Attributes: AHC, HIST.

MVST 3500. THE KNIGHTS OF THE ROUND TABLE. (4 Credits)

In this course, we will look for the traces of King Arthur and his Knights in modern-day London and its environs. Reading the foundational texts of Arthurian literature right where it all happened, we will be able to go to the sites and see the artifacts that remain. We will be reading excerpts from the early annals and chronicles, which laid the foundation for Arthur’s fame in history, and we will follow the exploits of some of the most prominent members of the Round Table as they were depicted in medieval literature: Sir Gawain, the ladies’ man (Sir Gawain and the Green Knight, Geoffrey Chaucer’s “Wife of Bath’s Tale), Sir Perceval, the Grail Knight (Chretiende Troyes, Perceval), Sir Tristrem, the knight who fell in love with his uncle’s wife, (Gottfried von Strassburg, Tristen and Isolde) and Merlin the sorcerer (in the modern rendition by Mary Stewart, The Crystal Cave). We are planning excursions that will take us to Winchester to have a look at the tangible, wooden, “Round Table,” Stonehenge, the mythical stone circle associated with Merlin and his craft, and Canterbury, the destination of the most important pilgrimage on English soil. In London, we will visit Westminster Cathedral, the British Library, Museums holding Arthurian artifacts, and the Crypt of St. Martin-in-the-Fields for some brass rubbing and afternoon tea. This immersion into medieval culture will allow us to read Arthurian literature in a way uniquely possible in London. Four-credit courses that meet for 150 minutes per week require three additional hours of class preparation per week on the part of the student in lieu of an additional hour of formal instruction.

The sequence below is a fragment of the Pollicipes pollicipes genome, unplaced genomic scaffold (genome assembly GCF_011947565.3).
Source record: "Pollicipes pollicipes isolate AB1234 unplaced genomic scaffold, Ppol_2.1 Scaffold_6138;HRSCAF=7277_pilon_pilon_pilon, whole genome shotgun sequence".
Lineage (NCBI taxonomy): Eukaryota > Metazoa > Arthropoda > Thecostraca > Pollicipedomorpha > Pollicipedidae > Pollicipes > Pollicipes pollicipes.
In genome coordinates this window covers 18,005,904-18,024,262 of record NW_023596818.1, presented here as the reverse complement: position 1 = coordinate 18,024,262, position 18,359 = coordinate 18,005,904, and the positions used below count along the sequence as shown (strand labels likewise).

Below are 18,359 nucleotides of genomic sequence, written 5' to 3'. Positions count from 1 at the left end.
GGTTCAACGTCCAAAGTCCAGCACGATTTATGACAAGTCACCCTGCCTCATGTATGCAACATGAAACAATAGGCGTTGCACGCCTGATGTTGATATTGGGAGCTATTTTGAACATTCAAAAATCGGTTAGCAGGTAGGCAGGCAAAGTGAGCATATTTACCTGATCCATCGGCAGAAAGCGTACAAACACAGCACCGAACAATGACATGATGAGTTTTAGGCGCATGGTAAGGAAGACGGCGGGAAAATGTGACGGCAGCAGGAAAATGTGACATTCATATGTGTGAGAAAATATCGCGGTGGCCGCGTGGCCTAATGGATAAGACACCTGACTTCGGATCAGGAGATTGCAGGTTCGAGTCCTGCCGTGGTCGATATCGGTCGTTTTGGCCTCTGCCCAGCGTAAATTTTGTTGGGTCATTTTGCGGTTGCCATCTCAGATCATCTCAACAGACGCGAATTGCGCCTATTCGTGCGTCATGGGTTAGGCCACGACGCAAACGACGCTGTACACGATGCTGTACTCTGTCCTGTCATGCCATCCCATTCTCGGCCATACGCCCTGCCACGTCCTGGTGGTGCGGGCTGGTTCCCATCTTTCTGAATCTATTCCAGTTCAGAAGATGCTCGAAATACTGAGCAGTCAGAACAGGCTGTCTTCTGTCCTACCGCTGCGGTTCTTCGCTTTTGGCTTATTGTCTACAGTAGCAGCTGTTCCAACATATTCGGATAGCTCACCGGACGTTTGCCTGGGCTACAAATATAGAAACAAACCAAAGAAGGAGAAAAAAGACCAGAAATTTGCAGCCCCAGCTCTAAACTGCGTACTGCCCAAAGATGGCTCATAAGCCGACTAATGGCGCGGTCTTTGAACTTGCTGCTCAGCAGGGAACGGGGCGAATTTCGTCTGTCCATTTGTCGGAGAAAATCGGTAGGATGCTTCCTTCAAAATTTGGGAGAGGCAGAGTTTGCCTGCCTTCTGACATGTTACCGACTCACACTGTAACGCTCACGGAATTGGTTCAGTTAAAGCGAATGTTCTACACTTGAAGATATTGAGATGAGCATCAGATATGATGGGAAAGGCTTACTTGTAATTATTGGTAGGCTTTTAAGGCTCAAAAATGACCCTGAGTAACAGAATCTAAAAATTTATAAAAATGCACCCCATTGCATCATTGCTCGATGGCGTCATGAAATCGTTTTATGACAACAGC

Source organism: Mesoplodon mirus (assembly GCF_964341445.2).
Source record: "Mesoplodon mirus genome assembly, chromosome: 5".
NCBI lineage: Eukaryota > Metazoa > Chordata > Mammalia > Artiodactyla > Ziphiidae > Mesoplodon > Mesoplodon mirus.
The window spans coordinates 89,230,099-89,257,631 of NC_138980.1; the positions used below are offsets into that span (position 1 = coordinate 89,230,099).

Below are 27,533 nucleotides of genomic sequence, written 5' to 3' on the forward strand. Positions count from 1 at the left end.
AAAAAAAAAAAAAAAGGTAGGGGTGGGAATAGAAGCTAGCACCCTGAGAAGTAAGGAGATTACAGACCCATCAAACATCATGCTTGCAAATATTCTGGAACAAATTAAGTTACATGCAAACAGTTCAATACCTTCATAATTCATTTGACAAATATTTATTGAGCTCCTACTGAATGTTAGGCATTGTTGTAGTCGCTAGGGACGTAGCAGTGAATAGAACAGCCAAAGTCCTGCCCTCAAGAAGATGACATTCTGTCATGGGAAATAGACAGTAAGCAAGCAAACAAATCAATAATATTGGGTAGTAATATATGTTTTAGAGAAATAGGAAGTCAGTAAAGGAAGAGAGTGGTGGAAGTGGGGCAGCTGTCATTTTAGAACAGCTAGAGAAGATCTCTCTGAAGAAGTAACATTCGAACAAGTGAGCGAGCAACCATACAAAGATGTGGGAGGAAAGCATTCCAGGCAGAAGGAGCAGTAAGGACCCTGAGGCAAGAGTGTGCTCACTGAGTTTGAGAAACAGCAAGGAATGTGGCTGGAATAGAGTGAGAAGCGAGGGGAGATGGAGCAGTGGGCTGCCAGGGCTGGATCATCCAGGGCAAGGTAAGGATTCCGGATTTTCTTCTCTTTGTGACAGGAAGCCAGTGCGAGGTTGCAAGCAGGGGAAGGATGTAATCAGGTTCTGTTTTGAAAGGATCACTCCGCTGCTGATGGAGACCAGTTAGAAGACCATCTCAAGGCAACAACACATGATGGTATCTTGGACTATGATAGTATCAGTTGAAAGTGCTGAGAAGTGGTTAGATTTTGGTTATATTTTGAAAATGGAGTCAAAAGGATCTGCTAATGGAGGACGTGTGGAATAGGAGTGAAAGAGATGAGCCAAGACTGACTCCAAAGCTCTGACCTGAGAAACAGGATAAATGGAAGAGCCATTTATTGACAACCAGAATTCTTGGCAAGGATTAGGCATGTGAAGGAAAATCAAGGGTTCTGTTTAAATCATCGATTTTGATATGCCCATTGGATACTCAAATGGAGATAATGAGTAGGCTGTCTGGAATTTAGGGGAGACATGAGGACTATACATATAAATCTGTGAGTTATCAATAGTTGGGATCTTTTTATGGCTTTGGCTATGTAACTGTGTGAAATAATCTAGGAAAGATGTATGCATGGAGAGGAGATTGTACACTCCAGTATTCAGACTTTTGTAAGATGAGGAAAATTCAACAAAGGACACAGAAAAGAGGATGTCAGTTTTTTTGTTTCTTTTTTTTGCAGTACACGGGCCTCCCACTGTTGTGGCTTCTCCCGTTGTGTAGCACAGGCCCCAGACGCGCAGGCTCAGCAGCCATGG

MVST 3535. BUILDING THE IDEAL CITY. (4 Credits)

This course introduces students to the investigation of the role that economic concepts such as profit, work, utility, and exchange play in defining the ideal city as a realizable political project. Students will investigate ethical and economic concepts and their interrelation in the debate on the best form of State and government that developed from antiquity to modern American Utopian Communities. The course includes texts from various sources, philosophical, theological, society developed in time and influence modern political thought. The course focuses on the impact of the socio-economic doctrines of the Church in shaping the idea of a possible, realizable, ideal city.

Attribute: AHC.

MVST 3700. MEDICINE, MAGIC, AND MIRACLES: SICKNESS AND HEALTH IN THE EARLY MIDDLE AGES. (4 Credits)